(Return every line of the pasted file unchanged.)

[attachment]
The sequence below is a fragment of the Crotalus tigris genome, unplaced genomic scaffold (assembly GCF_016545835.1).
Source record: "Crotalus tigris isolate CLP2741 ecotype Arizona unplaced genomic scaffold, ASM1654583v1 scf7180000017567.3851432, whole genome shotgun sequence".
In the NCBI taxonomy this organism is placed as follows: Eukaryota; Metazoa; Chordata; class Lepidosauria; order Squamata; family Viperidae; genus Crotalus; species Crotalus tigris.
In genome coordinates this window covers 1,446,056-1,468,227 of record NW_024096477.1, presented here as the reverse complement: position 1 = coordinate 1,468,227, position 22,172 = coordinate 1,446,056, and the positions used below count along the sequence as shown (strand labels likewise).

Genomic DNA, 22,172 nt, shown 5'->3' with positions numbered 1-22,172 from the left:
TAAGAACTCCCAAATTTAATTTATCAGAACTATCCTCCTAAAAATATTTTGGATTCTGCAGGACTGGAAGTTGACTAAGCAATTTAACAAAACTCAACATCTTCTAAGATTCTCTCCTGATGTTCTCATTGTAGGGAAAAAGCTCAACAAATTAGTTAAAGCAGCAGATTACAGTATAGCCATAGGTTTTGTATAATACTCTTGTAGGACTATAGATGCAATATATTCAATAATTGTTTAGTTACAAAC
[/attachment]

The sequence below is a fragment of the Crotalus tigris genome, unplaced genomic scaffold (assembly GCF_016545835.1).
Source record: "Crotalus tigris isolate CLP2741 ecotype Arizona unplaced genomic scaffold, ASM1654583v1 scf7180000017567.3851432, whole genome shotgun sequence".
In the NCBI taxonomy this organism is placed as follows: Eukaryota; Metazoa; Chordata; class Lepidosauria; order Squamata; family Viperidae; genus Crotalus; species Crotalus tigris.
In genome coordinates this window covers 1,446,056-1,468,227 of record NW_024096477.1, presented here as the reverse complement: position 1 = coordinate 1,468,227, position 22,172 = coordinate 1,446,056, and the positions used below count along the sequence as shown (strand labels likewise).

Genomic DNA, 22,172 nt, shown 5'->3' with positions numbered 1-22,172 from the left:
TAAGAACTCCCAAATTTAATTTATCAGAACTATCCTCCTAAAAATATTTTGGATTCTGCAGGACTGGAAGTTGACTAAGCAATTTAACAAAACTCAACATCTTCTAAGATTCTCTCCTGATGTTCTCATTGTAGGGAAAAAGCTCAACAAATTAGTTAAAGCAGCAGATTACAGTATAGCCATAGGTTTTGTATAATACTCTTGTAGGACTATAGATGCAATATATTCAATAATTGTTTAGTTACAAAC